There's a whole lot of poultry in the lineup, so some of these are going to be a bit of a stretch. But we'll start with the partridge. King wants you to do (or attempt) one pull-up; it's like you're getting yourself up in that tree. Then the dove: Flap your wings twice. That means a lateral raise, holding a weighted object (such as a dumbbell) in each hand and lifting your arms out to the side.

French hens? King reasons that "roosters scratch their feet on the ground, and that looks like a 'mountain climber.' " So you're on the hook for three of them. Get down in push-up position, bend one knee to bring your foot between your hands, tap, and then switch legs. It'll help prepare you for the next move, which is guaranteed to get you calling it (or maybe crying) the burpee. Begin in a standing position. Squat, put your hands on the ground, hop your feet back so your legs are straight and do a push-up. Then hop your feet back to your hands and jump in the air. Four times, people.

Find a piece of chalk and draw five golden rings on the floor, in a row, sort of like a hopscotch board. Stand next to them, and then jump sideways into each one in turn. For an extra challenge, jump to the front and back of each circle. Keep some energy in your legs, though, because to get yourself a-laying, King wants you to do six squats, "making sure you're getting deep, with feet wide and butt low."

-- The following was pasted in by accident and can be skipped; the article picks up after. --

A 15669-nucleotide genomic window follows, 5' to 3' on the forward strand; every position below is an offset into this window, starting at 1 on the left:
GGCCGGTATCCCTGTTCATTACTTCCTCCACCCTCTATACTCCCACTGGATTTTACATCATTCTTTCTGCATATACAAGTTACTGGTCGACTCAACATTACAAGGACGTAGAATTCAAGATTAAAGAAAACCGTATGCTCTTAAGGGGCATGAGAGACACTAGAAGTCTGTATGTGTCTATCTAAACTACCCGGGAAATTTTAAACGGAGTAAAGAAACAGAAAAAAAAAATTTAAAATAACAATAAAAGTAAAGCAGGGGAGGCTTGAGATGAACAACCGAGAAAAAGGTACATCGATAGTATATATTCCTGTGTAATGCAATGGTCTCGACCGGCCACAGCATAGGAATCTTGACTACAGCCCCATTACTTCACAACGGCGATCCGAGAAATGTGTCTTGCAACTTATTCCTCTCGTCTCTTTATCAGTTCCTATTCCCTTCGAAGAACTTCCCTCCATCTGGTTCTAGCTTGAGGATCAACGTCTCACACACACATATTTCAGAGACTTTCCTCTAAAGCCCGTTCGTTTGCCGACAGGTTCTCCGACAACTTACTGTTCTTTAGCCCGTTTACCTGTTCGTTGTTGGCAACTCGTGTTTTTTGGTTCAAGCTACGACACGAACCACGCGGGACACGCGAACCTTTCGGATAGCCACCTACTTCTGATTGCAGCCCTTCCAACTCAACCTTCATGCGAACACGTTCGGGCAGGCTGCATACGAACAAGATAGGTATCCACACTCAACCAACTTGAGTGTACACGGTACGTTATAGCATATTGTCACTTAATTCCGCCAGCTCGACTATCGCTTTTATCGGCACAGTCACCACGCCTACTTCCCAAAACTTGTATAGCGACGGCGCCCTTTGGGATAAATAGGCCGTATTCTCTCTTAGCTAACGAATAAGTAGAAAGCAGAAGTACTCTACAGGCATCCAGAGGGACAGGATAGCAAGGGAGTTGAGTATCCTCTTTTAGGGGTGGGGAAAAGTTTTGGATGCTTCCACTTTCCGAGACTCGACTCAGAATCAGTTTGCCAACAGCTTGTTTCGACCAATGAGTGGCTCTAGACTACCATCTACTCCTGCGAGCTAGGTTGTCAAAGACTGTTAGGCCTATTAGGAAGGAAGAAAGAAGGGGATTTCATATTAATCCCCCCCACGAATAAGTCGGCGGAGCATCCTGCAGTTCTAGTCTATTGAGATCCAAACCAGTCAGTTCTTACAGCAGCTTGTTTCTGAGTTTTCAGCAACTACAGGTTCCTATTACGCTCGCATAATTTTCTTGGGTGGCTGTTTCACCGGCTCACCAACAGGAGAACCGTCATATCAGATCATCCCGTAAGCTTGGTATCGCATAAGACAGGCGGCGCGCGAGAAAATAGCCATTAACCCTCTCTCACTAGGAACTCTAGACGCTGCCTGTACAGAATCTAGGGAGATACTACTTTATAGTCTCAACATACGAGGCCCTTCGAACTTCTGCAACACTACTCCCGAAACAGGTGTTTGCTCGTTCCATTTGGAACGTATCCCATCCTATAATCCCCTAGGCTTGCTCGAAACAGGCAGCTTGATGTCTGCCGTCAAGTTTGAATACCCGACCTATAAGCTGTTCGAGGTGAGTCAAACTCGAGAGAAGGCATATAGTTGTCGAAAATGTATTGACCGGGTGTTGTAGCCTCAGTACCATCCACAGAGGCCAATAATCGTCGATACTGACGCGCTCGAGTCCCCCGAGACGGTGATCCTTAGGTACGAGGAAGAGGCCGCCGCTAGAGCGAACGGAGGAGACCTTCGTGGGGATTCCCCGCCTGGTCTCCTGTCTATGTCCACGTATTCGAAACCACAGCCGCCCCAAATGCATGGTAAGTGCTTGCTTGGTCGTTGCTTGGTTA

Flop forward, because for swimming like a swan, you'll need to be on your belly. Stretch your arms straight in front of you, then slightly lift arms and legs off the ground and pretend to propel yourself through water for seven strokes. Now it's off to the fridge to grab two gallon-size jugs of milk. In the spirit of a true milkmaid, use a "farmer's carry" (one in each hand, arms straight down) and tote them for eight yards, eight times.

Ready to dance? Go retro with nine running mans. If you missed the '80s, that looks like jerkily running in place. Step one foot in front of the other, then slide it back while bringing the other foot forward in a hop motion, and pump your arms.

The leaping lord is easy: 10 squat jumps. But to be a piper piping, you're going to need to track down a pipe or similarly shaped object (like a mop or a broomball stick). Hold it behind the base of your neck, using both hands, then hinge at the waist until your torso is parallel with the ground. This is called a "good morning." And by number 11, it certainly will be, because all you'll have left are those 12 drummers drumming. For that, King suggests: "Take a ball or sandbag and slam it to the ground: It makes a nice boom noise."

Do your dozen, and you're done. And so are we. Howard and I had fun making this list. We hope you've checked it -- at least twice -- to find out how to avoid naughty and stick with nice. Happy holidays, and we'll see you in 2009.